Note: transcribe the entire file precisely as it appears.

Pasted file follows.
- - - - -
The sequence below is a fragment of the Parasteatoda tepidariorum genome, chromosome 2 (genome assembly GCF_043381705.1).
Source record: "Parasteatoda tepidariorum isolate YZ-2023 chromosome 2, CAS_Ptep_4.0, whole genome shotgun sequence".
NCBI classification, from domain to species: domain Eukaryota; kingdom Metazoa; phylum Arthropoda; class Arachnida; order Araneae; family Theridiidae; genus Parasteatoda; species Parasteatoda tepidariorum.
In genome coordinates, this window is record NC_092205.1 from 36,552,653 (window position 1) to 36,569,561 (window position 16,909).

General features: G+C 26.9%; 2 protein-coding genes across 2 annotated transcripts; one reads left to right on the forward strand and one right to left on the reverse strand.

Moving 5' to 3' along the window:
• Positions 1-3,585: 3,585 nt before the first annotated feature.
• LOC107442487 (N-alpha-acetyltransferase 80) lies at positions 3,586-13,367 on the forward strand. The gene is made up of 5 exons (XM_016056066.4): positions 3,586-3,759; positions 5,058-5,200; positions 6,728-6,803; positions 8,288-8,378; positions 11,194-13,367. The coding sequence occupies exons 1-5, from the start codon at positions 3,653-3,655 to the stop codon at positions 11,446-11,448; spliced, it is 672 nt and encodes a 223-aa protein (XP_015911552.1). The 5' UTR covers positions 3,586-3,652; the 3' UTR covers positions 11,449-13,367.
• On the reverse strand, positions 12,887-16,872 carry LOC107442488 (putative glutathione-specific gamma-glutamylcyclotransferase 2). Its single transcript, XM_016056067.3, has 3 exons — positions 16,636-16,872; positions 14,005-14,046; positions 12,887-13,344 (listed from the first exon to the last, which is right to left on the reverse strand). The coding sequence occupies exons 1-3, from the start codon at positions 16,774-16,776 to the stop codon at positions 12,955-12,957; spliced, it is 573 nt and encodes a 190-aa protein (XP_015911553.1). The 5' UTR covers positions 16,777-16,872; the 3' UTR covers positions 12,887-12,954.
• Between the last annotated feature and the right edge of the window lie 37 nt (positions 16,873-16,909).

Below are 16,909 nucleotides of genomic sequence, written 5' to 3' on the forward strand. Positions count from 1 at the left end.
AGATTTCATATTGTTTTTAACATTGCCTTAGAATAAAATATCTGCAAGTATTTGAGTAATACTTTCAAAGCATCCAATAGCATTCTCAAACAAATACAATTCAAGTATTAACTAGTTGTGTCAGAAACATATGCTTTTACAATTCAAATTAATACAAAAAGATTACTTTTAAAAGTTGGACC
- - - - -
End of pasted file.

The sequence below is a fragment of the Parasteatoda tepidariorum genome, chromosome 2 (genome assembly GCF_043381705.1).
Source record: "Parasteatoda tepidariorum isolate YZ-2023 chromosome 2, CAS_Ptep_4.0, whole genome shotgun sequence".
NCBI classification, from domain to species: domain Eukaryota; kingdom Metazoa; phylum Arthropoda; class Arachnida; order Araneae; family Theridiidae; genus Parasteatoda; species Parasteatoda tepidariorum.
In genome coordinates, this window is record NC_092205.1 from 36,552,653 (window position 1) to 36,569,561 (window position 16,909).

General features: G+C 26.9%; 2 protein-coding genes across 2 annotated transcripts; one reads left to right on the forward strand and one right to left on the reverse strand.

Moving 5' to 3' along the window:
• Positions 1-3,585: 3,585 nt before the first annotated feature.
• LOC107442487 (N-alpha-acetyltransferase 80) lies at positions 3,586-13,367 on the forward strand. The gene is made up of 5 exons (XM_016056066.4): positions 3,586-3,759; positions 5,058-5,200; positions 6,728-6,803; positions 8,288-8,378; positions 11,194-13,367. The coding sequence occupies exons 1-5, from the start codon at positions 3,653-3,655 to the stop codon at positions 11,446-11,448; spliced, it is 672 nt and encodes a 223-aa protein (XP_015911552.1). The 5' UTR covers positions 3,586-3,652; the 3' UTR covers positions 11,449-13,367.
• On the reverse strand, positions 12,887-16,872 carry LOC107442488 (putative glutathione-specific gamma-glutamylcyclotransferase 2). Its single transcript, XM_016056067.3, has 3 exons — positions 16,636-16,872; positions 14,005-14,046; positions 12,887-13,344 (listed from the first exon to the last, which is right to left on the reverse strand). The coding sequence occupies exons 1-3, from the start codon at positions 16,774-16,776 to the stop codon at positions 12,955-12,957; spliced, it is 573 nt and encodes a 190-aa protein (XP_015911553.1). The 5' UTR covers positions 16,777-16,872; the 3' UTR covers positions 12,887-12,954.
• Between the last annotated feature and the right edge of the window lie 37 nt (positions 16,873-16,909).

Below are 16,909 nucleotides of genomic sequence, written 5' to 3' on the forward strand. Positions count from 1 at the left end.
AGATTTCATATTGTTTTTAACATTGCCTTAGAATAAAATATCTGCAAGTATTTGAGTAATACTTTCAAAGCATCCAATAGCATTCTCAAACAAATACAATTCAAGTATTAACTAGTTGTGTCAGAAACATATGCTTTTACAATTCAAATTAATACAAAAAGATTACTTTTAAAAGTTGGACC